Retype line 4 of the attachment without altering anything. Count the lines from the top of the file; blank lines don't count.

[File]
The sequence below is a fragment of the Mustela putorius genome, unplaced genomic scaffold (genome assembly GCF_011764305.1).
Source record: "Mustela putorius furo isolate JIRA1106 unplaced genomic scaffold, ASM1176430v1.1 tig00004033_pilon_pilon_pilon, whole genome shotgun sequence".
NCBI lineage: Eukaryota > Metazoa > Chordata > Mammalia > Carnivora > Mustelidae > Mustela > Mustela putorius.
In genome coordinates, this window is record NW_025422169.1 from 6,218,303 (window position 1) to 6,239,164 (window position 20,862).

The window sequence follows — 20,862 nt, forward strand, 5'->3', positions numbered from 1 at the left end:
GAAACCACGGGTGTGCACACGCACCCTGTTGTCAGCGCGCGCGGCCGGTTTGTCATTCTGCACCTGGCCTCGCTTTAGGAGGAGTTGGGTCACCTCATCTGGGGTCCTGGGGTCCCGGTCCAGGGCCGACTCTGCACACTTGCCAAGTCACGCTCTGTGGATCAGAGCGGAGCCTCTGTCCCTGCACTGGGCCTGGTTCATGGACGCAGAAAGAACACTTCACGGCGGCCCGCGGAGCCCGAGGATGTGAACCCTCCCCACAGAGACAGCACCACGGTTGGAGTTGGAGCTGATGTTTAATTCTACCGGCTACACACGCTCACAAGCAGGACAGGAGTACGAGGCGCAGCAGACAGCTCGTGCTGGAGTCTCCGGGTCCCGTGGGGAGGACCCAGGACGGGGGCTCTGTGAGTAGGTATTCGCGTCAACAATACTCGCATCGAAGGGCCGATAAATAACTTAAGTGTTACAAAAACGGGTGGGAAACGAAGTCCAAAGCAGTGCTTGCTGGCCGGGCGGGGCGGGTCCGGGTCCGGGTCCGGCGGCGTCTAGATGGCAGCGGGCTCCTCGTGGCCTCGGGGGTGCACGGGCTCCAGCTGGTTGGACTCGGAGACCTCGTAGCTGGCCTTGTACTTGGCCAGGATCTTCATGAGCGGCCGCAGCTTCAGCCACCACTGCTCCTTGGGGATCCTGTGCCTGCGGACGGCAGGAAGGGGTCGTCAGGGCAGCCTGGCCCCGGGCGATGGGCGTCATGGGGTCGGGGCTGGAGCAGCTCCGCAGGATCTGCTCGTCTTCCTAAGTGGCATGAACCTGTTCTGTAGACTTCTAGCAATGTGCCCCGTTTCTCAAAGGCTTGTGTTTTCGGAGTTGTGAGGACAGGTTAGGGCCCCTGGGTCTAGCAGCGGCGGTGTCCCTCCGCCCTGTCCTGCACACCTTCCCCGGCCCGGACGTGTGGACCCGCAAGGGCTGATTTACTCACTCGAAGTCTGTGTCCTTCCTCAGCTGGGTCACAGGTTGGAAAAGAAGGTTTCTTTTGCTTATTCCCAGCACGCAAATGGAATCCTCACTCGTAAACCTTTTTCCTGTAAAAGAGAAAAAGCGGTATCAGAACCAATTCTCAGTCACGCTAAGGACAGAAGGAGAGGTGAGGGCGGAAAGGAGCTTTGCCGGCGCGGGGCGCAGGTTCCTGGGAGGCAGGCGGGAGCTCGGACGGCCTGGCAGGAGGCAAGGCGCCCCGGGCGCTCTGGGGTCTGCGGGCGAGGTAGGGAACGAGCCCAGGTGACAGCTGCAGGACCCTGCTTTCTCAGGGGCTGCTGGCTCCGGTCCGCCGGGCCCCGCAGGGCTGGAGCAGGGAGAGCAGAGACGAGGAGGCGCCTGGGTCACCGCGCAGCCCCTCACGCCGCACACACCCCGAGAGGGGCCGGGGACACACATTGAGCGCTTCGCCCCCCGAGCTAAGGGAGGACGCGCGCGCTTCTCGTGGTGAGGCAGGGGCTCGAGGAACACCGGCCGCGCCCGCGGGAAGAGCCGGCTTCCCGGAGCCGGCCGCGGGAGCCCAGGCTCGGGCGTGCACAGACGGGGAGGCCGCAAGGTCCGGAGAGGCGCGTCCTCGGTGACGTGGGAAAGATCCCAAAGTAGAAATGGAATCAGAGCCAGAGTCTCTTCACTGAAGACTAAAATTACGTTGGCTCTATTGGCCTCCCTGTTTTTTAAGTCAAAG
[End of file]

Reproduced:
In genome coordinates, this window is record NW_025422169.1 from 6,218,303 (window position 1) to 6,239,164 (window position 20,862).